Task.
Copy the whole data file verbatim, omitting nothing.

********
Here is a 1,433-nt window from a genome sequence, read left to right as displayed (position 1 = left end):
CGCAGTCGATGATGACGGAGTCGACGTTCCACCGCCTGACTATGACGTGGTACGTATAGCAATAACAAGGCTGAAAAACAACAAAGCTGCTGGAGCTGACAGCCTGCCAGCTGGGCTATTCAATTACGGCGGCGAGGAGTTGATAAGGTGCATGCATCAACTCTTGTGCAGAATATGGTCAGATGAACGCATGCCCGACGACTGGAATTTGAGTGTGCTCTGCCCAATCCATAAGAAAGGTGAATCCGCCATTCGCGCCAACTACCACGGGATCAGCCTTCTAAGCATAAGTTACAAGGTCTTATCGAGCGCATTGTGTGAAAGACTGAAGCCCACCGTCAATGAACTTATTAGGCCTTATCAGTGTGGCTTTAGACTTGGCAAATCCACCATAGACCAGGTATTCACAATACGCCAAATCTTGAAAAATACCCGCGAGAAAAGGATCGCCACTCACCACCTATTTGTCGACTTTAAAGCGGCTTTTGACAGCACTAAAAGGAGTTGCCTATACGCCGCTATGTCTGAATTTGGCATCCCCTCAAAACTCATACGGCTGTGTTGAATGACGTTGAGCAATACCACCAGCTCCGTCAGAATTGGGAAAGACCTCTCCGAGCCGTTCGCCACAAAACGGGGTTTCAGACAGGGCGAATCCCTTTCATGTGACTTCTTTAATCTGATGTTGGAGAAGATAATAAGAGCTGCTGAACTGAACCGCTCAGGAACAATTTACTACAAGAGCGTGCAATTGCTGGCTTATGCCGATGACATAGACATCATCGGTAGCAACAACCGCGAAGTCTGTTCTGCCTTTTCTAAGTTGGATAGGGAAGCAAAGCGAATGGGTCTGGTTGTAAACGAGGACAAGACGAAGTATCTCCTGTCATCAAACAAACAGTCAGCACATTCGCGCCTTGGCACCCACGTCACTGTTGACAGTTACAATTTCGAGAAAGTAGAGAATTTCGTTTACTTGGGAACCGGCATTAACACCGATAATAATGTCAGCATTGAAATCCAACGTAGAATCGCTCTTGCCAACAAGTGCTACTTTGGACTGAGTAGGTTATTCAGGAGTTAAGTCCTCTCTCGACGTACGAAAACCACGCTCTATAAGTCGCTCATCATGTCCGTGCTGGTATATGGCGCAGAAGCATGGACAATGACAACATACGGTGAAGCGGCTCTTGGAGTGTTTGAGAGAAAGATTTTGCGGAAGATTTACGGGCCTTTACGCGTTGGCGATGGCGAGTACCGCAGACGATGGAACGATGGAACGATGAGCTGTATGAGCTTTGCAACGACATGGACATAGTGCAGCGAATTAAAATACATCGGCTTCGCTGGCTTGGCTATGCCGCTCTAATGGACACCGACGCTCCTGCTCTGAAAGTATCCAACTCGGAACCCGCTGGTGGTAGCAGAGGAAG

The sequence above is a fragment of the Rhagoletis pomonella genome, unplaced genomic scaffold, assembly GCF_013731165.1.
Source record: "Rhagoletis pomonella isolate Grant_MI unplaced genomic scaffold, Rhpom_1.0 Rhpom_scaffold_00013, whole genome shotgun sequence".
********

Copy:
Here is a 1,433-nt window from a genome sequence, read left to right as displayed (position 1 = left end):
CGCAGTCGATGATGACGGAGTCGACGTTCCACCGCCTGACTATGACGTGGTACGTATAGCAATAACAAGGCTGAAAAACAACAAAGCTGCTGGAGCTGACAGCCTGCCAGCTGGGCTATTCAATTACGGCGGCGAGGAGTTGATAAGGTGCATGCATCAACTCTTGTGCAGAATATGGTCAGATGAACGCATGCCCGACGACTGGAATTTGAGTGTGCTCTGCCCAATCCATAAGAAAGGTGAATCCGCCATTCGCGCCAACTACCACGGGATCAGCCTTCTAAGCATAAGTTACAAGGTCTTATCGAGCGCATTGTGTGAAAGACTGAAGCCCACCGTCAATGAACTTATTAGGCCTTATCAGTGTGGCTTTAGACTTGGCAAATCCACCATAGACCAGGTATTCACAATACGCCAAATCTTGAAAAATACCCGCGAGAAAAGGATCGCCACTCACCACCTATTTGTCGACTTTAAAGCGGCTTTTGACAGCACTAAAAGGAGTTGCCTATACGCCGCTATGTCTGAATTTGGCATCCCCTCAAAACTCATACGGCTGTGTTGAATGACGTTGAGCAATACCACCAGCTCCGTCAGAATTGGGAAAGACCTCTCCGAGCCGTTCGCCACAAAACGGGGTTTCAGACAGGGCGAATCCCTTTCATGTGACTTCTTTAATCTGATGTTGGAGAAGATAATAAGAGCTGCTGAACTGAACCGCTCAGGAACAATTTACTACAAGAGCGTGCAATTGCTGGCTTATGCCGATGACATAGACATCATCGGTAGCAACAACCGCGAAGTCTGTTCTGCCTTTTCTAAGTTGGATAGGGAAGCAAAGCGAATGGGTCTGGTTGTAAACGAGGACAAGACGAAGTATCTCCTGTCATCAAACAAACAGTCAGCACATTCGCGCCTTGGCACCCACGTCACTGTTGACAGTTACAATTTCGAGAAAGTAGAGAATTTCGTTTACTTGGGAACCGGCATTAACACCGATAATAATGTCAGCATTGAAATCCAACGTAGAATCGCTCTTGCCAACAAGTGCTACTTTGGACTGAGTAGGTTATTCAGGAGTTAAGTCCTCTCTCGACGTACGAAAACCACGCTCTATAAGTCGCTCATCATGTCCGTGCTGGTATATGGCGCAGAAGCATGGACAATGACAACATACGGTGAAGCGGCTCTTGGAGTGTTTGAGAGAAAGATTTTGCGGAAGATTTACGGGCCTTTACGCGTTGGCGATGGCGAGTACCGCAGACGATGGAACGATGGAACGATGAGCTGTATGAGCTTTGCAACGACATGGACATAGTGCAGCGAATTAAAATACATCGGCTTCGCTGGCTTGGCTATGCCGCTCTAATGGACACCGACGCTCCTGCTCTGAAAGTATCCAACTCGGAACCCGCTGGTGGTAGCAGAGGAAG

The sequence above is a fragment of the Rhagoletis pomonella genome, unplaced genomic scaffold, assembly GCF_013731165.1.
Source record: "Rhagoletis pomonella isolate Grant_MI unplaced genomic scaffold, Rhpom_1.0 Rhpom_scaffold_00013, whole genome shotgun sequence".